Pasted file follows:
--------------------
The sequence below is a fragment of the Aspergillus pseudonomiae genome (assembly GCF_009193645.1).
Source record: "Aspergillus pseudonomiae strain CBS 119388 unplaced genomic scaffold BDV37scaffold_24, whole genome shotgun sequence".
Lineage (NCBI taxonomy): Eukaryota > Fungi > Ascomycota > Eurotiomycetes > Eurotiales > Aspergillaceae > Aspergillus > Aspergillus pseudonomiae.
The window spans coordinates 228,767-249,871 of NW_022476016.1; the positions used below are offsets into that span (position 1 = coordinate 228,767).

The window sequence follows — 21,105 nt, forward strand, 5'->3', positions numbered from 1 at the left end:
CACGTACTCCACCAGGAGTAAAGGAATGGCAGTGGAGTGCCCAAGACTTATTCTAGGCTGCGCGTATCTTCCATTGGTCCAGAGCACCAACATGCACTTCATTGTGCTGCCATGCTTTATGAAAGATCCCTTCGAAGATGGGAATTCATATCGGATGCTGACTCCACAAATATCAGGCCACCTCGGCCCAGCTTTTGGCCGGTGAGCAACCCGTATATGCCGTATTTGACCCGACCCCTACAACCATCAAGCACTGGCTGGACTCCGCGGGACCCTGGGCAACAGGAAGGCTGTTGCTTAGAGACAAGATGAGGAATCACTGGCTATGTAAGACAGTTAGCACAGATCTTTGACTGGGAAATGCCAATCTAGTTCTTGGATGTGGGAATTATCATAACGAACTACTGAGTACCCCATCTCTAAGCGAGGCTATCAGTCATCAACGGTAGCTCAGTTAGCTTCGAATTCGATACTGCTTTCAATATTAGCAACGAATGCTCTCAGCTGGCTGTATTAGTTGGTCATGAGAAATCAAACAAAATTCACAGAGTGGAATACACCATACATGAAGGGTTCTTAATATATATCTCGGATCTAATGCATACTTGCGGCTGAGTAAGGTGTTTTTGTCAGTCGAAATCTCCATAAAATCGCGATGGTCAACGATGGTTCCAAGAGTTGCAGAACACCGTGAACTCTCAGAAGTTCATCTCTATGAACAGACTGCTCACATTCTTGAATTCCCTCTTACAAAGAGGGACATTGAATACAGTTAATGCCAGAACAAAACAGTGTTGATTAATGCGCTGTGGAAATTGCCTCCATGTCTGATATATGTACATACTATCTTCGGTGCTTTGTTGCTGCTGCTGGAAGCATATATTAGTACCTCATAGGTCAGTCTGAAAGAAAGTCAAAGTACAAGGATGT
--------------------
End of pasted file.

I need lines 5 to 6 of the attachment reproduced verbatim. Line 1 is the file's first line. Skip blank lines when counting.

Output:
The window sequence follows — 21,105 nt, forward strand, 5'->3', positions numbered from 1 at the left end:
CACGTACTCCACCAGGAGTAAAGGAATGGCAGTGGAGTGCCCAAGACTTATTCTAGGCTGCGCGTATCTTCCATTGGTCCAGAGCACCAACATGCACTTCATTGTGCTGCCATGCTTTATGAAAGATCCCTTCGAAGATGGGAATTCATATCGGATGCTGACTCCACAAATATCAGGCCACCTCGGCCCAGCTTTTGGCCGGTGAGCAACCCGTATATGCCGTATTTGACCCGACCCCTACAACCATCAAGCACTGGCTGGACTCCGCGGGACCCTGGGCAACAGGAAGGCTGTTGCTTAGAGACAAGATGAGGAATCACTGGCTATGTAAGACAGTTAGCACAGATCTTTGACTGGGAAATGCCAATCTAGTTCTTGGATGTGGGAATTATCATAACGAACTACTGAGTACCCCATCTCTAAGCGAGGCTATCAGTCATCAACGGTAGCTCAGTTAGCTTCGAATTCGATACTGCTTTCAATATTAGCAACGAATGCTCTCAGCTGGCTGTATTAGTTGGTCATGAGAAATCAAACAAAATTCACAGAGTGGAATACACCATACATGAAGGGTTCTTAATATATATCTCGGATCTAATGCATACTTGCGGCTGAGTAAGGTGTTTTTGTCAGTCGAAATCTCCATAAAATCGCGATGGTCAACGATGGTTCCAAGAGTTGCAGAACACCGTGAACTCTCAGAAGTTCATCTCTATGAACAGACTGCTCACATTCTTGAATTCCCTCTTACAAAGAGGGACATTGAATACAGTTAATGCCAGAACAAAACAGTGTTGATTAATGCGCTGTGGAAATTGCCTCCATGTCTGATATATGTACATACTATCTTCGGTGCTTTGTTGCTGCTGCTGGAAGCATATATTAGTACCTCATAGGTCAGTCTGAAAGAAAGTCAAAGTACAAGGATGT